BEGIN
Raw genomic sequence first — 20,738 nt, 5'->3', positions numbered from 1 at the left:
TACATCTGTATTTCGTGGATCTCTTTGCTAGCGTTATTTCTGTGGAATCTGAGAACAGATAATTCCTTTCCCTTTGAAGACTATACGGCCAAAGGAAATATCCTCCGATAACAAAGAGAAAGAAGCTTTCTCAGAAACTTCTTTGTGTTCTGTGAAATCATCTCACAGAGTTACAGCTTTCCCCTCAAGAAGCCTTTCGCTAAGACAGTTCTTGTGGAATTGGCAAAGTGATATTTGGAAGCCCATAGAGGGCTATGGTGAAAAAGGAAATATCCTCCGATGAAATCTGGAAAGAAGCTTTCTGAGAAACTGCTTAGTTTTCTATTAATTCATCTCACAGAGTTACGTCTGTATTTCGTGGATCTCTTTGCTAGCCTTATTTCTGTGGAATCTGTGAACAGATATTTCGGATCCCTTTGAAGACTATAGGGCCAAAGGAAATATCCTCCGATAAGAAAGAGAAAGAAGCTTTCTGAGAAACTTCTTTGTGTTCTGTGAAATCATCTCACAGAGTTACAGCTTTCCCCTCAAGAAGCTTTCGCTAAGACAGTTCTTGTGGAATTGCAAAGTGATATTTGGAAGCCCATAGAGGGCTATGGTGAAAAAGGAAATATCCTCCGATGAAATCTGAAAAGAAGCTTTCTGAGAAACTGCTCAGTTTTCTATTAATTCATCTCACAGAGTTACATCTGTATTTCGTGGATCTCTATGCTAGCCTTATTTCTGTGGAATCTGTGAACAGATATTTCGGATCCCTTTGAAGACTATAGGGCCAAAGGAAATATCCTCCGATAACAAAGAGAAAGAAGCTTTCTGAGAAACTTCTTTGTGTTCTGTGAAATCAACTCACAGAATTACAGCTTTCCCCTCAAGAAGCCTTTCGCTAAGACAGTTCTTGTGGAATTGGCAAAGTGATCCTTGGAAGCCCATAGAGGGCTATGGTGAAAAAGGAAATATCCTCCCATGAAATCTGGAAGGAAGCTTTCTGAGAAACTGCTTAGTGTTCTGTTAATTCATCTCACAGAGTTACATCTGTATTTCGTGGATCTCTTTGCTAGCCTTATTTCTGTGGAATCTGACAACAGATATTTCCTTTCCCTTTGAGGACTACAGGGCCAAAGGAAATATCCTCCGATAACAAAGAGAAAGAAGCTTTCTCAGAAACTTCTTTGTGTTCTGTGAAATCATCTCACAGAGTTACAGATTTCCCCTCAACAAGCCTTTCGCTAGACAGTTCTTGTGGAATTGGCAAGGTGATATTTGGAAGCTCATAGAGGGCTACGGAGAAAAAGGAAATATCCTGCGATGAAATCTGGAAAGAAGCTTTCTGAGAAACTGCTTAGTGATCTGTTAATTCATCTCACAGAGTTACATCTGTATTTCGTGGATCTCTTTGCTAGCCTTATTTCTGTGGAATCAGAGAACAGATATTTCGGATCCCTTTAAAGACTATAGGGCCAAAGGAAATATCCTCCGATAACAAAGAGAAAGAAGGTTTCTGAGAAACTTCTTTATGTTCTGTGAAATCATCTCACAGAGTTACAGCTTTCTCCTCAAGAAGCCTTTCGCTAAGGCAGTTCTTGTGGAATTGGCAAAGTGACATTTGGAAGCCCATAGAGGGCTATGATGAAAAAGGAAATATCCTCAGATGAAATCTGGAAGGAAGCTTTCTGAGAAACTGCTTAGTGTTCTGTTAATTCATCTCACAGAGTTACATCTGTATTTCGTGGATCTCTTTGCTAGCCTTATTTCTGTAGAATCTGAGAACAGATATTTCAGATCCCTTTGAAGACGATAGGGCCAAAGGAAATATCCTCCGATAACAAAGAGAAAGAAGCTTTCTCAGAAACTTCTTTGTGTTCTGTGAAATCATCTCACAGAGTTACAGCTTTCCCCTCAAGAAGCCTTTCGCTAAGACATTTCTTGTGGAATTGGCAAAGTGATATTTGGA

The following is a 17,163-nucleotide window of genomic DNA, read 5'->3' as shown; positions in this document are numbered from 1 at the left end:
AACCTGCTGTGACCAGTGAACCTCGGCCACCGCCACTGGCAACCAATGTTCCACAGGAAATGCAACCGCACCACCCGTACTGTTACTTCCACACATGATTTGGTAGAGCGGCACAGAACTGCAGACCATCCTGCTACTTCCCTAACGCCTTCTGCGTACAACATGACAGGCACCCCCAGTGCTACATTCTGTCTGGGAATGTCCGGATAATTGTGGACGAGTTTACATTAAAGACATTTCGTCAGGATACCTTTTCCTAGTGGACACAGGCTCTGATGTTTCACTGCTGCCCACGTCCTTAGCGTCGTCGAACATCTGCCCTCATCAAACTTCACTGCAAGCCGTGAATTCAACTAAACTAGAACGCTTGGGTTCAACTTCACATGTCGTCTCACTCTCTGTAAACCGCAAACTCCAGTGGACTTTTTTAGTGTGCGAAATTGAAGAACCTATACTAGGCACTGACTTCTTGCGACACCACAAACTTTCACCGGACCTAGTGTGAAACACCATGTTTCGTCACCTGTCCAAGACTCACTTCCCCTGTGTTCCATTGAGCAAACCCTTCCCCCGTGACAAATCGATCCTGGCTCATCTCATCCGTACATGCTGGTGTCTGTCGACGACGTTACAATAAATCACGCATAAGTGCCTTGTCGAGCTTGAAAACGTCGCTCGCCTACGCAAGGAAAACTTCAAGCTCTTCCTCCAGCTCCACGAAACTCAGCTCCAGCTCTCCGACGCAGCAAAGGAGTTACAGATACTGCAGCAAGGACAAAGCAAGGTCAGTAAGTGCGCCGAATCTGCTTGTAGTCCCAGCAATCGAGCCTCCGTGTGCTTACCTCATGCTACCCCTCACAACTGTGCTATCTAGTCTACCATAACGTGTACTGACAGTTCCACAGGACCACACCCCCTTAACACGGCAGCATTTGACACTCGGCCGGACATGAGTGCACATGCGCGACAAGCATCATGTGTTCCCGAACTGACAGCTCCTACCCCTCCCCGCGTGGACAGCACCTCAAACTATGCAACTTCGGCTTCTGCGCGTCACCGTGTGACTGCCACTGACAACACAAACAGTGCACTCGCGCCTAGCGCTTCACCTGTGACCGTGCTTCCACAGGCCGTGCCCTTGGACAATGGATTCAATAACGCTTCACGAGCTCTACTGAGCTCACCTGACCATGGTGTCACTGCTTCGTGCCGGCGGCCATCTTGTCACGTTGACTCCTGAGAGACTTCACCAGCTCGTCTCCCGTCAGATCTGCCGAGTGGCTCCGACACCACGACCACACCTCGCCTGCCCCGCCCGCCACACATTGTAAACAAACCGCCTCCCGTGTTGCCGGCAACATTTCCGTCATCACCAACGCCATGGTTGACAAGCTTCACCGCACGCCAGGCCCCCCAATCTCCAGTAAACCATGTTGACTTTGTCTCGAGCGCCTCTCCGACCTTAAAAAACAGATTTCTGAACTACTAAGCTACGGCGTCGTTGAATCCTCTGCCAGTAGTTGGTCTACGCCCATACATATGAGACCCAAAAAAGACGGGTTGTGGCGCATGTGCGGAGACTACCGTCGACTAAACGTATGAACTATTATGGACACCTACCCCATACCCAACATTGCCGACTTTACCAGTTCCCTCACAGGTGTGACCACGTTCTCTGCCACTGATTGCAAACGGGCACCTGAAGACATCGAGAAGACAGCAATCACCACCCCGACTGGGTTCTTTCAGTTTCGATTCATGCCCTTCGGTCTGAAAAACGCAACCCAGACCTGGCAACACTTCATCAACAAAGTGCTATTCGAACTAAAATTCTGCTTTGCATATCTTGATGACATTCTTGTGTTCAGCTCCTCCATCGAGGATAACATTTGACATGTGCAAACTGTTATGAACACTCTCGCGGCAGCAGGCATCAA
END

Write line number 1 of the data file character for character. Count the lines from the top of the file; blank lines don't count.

Raw genomic sequence first — 20,738 nt, 5'->3', positions numbered from 1 at the left: